Automakers could improve the quality of their welds by applying artificial intelligence to ultrasound analysis, according to a paper produced by a team from the Institute for Diagnostic Imaging Research.
The work earned lead author Vlad Tusinean kudos at the conference of the Canadian Institute for Non-Destructive Evaluation, held last week in Windsor.
Tusinean, a master’s student of computer science, was honoured for Best MSc Student Presentation. His project “Real-Time Outer Interface Characterization in Ultrasonic Images of Resistance Spot Welds Using Deep Learning” developed an approach that would allow manufacturers to modify the parameters during the welding process to prevent defects.
Doctoral student of mechanical, automotive, and materials engineering Maryam Shafiei Alavijeh finished second in the competition for best PhD student presentation for “Ultrasound-based inspection of butt-fused and electrofused medium-density polyethylene pipe joints.” Her research found that ultrasound evaluation supported by artificial intelligence can provide efficient, simple, inexpensive, and effective detection of defects in joints in plastic piping.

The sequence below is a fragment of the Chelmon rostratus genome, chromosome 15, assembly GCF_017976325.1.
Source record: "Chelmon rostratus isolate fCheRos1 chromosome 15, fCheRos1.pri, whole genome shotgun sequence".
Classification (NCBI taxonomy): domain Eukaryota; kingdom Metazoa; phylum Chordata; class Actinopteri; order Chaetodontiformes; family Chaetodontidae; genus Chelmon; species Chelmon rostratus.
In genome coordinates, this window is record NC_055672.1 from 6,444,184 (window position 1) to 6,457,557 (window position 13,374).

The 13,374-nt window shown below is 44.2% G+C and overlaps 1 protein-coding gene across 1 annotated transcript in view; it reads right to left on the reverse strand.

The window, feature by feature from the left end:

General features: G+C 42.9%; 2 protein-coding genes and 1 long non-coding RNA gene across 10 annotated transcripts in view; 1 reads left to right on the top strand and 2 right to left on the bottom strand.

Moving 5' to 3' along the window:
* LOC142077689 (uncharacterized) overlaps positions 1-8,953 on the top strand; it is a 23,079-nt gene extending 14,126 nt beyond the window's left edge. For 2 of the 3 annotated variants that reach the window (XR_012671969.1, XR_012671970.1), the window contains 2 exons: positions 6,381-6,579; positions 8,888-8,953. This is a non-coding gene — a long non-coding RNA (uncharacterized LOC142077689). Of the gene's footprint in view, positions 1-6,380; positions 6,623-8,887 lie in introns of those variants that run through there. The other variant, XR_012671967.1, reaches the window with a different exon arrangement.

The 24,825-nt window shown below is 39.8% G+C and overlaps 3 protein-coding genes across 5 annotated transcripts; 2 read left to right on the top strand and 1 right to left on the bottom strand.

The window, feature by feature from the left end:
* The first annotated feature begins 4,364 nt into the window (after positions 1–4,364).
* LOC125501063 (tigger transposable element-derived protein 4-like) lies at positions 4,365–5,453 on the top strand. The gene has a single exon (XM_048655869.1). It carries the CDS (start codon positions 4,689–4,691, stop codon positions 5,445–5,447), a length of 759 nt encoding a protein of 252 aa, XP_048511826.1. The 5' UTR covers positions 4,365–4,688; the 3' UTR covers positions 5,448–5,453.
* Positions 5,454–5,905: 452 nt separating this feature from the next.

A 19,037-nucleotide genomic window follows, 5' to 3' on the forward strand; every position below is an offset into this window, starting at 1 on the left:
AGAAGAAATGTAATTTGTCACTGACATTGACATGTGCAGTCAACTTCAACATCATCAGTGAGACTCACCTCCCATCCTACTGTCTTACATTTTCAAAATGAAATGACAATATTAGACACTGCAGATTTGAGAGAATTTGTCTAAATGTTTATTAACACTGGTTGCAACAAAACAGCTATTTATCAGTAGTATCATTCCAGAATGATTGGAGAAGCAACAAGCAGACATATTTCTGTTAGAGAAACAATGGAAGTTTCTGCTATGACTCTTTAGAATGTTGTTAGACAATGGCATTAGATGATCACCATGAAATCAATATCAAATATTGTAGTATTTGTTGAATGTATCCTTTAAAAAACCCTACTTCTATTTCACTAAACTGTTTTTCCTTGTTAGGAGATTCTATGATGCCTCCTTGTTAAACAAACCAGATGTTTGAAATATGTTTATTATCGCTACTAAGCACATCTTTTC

The recognition highlights the accomplishments of two very hardworking and talented graduate students, said physics professor Roman Maev, director-general of the Institute for Diagnostic Imaging Research and scientific program chair for the Non-Destructive Testing in Canada conference.
“The University of Windsor and the IDIR are proud of the contributions by these outstanding researchers, advancing our knowledge to the benefit of industry and our environment,” he said.
Dr. Maev also received an accolade at the conference, being elected a fellow of the Canadian Institute for Non-Destructive Evaluation.
Dean of science Chris Houser extended congratulations to Maev: “This is the latest recognition of Prof. Maev’s achievements and the impact that IDIR has had on industry and strengthening the reputation of the University of Windsor.”